It is indeed heartening to hear from school teachers around the state, many of whom use the website in teaching New Mexico history, as mandated by the state legislature.
All this talk about newmexicohistory.org got me to thinking: Is the Internet destroying history? Are we losing our memory?
The change in gubernatorial administrations in New Mexico that swept in the current administration of Governor Martínez led to loss of websites of the outgoing administration of Governor Richardson. This happened literally from one day to the next. Over the past two years, many if not most state websites have been redesigned.
This reflects a larger trend, a much, much larger trend. There are currently tens of millions of websites proliferating at a rate of 15% to 20% a year. Much of this explosion of electronically accessible information falls into what I will call the three Rs for the twenty-first or perhaps I should say twenty-second century: repeating, repackaging, and repurposing. I would argue that much of the information available on the web is the same information, after having been subjected to the aforementioned three Rs.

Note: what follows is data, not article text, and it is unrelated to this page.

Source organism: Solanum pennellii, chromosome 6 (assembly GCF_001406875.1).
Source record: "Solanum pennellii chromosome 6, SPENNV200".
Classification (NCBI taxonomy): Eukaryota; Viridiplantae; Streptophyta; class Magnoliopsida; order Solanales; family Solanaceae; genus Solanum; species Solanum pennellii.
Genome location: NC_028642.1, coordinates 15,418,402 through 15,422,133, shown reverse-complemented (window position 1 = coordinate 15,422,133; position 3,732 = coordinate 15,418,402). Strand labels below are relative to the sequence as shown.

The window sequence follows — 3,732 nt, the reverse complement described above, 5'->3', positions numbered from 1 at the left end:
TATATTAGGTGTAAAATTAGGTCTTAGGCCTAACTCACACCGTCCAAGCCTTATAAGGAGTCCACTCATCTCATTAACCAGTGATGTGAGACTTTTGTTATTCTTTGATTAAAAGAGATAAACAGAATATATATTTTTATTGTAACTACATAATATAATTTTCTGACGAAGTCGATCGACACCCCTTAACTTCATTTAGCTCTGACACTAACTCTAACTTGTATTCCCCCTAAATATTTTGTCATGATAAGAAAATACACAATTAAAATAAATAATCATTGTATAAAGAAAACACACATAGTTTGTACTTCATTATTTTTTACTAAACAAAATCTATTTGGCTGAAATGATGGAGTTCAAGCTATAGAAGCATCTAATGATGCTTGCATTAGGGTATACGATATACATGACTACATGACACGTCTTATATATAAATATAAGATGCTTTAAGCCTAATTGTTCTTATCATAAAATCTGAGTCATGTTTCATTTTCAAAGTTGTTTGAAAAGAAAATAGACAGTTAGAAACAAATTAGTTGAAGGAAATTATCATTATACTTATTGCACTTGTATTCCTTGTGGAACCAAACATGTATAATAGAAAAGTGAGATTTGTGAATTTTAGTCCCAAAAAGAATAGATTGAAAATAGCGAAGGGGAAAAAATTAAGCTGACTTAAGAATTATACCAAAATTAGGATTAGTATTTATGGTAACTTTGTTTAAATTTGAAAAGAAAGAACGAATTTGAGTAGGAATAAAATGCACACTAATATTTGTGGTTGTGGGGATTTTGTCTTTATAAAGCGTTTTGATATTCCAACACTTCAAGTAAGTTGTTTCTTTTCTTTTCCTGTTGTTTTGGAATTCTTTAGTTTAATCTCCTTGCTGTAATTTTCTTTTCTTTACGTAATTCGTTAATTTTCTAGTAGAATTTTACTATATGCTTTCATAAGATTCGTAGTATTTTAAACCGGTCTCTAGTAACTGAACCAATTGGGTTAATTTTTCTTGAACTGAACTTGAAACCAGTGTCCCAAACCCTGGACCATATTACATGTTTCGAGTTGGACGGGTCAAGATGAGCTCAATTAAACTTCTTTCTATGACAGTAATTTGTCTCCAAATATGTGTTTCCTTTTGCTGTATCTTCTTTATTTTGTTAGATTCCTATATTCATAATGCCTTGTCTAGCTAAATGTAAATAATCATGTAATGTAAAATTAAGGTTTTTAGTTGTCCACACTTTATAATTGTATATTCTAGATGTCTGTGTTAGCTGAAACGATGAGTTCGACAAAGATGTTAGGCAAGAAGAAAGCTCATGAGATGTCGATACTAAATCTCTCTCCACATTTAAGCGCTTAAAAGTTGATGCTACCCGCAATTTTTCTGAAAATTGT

The task of systematically collecting and preserving this historical memory will inevitably fall to libraries, archives, and museums. And let’s face it, much of this information will be lost. Internet time capsules such as the Way Back Machine or initiatives by the British Library, which warned in 2009 of a “black hole” in history if website and digital files are not archived, preserve websites by the terabyte, but for a variety of reasons not everything. Australia, one of the world’s great sporting nations bemoaned the loss of its recent Olympic websites, and in England steps were taken to ensure that the 2012 Olympic websites are preserved for posterity. But losing millions of websites may not be so bad. After all, as the director of Peru’s national archive in an earlier era once observed, fire is a historian’s greatest friend.
Only a small percentage of written material has survived from before the age of electronic records, perhaps a mere 1 %. Recall if you will the library of Alexandria destroyed by fire in 48 BCE or the fate of such media as celluloid film. How about the millions of volumes printed on highly acidic paper turning to dust in the world’s libraries?